After that night, I was never alone in that house. At the corner of my eyes I saw slow plodding movement, the lumbering gait of a shadow that evaporated as soon as I turned. Rarely at first, but increasingly, I would see him in full view; walking slowly from room to room, sitting motionless on the patio, standing solemnly and silently in odd corners of the house. He would be gone only moments after I registered his presence, simply ceasing to exist, taking with him the tiny muffled sounds of his movements.
I could not describe him now if I tried. He was not vague or indistinct, but utterly unremarkable in every appearance. I can no longer even recall the image of him, only the idea of it all. Beyond the sight, there was an indescribable quality around him, a lingering fog of unease and dread that slowly suffused the house and clouded my mind.
My friends and my family all swear that during the darkest weeks they called me often, increasingly sick with worry. I remember none of it, just the constant crashing waves of dread and shock that weathered away at my reason.
The moment of clarity came on a clear February night. In a near daze, I stumbled towards the sleep, not wanting to stay awake, not wanting to wake up again in this house. I turned out the light, sat down gingerly on the edge of the bed when the miasma of his presence enveloped me.
He was behind me in the dark.
I pressed my eyes tightly together, and exhaled a slow wheeze, trying to calm my racing heart.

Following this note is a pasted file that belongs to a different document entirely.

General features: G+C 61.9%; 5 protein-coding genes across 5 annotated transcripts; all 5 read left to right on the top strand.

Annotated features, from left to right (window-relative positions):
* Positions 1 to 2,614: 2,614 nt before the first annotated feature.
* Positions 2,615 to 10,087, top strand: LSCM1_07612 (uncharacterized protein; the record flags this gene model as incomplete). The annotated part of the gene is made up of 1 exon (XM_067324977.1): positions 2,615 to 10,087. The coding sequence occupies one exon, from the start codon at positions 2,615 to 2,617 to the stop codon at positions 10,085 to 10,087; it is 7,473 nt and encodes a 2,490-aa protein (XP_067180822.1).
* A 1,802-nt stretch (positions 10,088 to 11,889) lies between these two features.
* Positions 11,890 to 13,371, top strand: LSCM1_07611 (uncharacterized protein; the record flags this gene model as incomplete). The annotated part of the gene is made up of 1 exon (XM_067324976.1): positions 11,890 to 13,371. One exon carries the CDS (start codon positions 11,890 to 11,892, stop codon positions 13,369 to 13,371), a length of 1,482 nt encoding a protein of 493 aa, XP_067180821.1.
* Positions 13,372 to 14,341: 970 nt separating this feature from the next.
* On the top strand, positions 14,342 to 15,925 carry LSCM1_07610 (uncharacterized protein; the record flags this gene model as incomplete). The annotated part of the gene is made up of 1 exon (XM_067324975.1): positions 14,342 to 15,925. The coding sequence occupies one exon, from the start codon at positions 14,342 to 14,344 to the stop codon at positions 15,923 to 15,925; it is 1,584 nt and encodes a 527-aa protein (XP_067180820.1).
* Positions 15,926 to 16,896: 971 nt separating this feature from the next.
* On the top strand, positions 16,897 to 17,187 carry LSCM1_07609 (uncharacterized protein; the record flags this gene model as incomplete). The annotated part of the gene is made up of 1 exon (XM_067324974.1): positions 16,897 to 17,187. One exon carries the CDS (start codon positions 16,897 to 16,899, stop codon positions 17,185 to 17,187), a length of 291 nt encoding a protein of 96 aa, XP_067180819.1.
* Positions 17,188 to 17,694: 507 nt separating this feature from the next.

The bed behind me bucked with sudden movement and a raspy cough of air, and I leapt away, flinging the light switch upward. The bed, once immaculately made was in shambles, the sheets strewn on the floor.
Something deep inside me seemed to slowly bend and snap, and I grasped at a fragment of epiphany that slipped through my fingers away into the gloom.
I felt suddenly and sharply awake and lucid, like I hadn’t in months. I held onto my momentary courage close as I approached the front door; stepping over the threshold for the first time in weeks brought a faint wave of dizziness, and then I was in the car trying not to look back. As I pulled the car into the street, I turned to the house, the last time I saw it, its lights ablaze in mimicry of life. He was at the window, his hands clasped at his side, a momentary silhouette that vanished with only the soft sway of the curtains.
I was at a motel within an hour and at my sister’s Studio City apartment the next morning. My throat was raw from not speaking for so many days and I croaked out the story to her, embarrassed at the absurdity of the way it all, but swaddled in a profound relief.
Despite the usefulness of it to describe the events, the word ‘haunted’ soon turns sour in my mouth. It never occurred to me to call the intruder a ‘ghost’. This was… something else. Something I can’t explain with the clubs and spears of language. The phantom impression of a right word, the perfect word, seems always at the tip of my tongue, but it never comes. It wasn’t the intruder. It was the house. There’s something wrong with the house itself.
The house is… broken.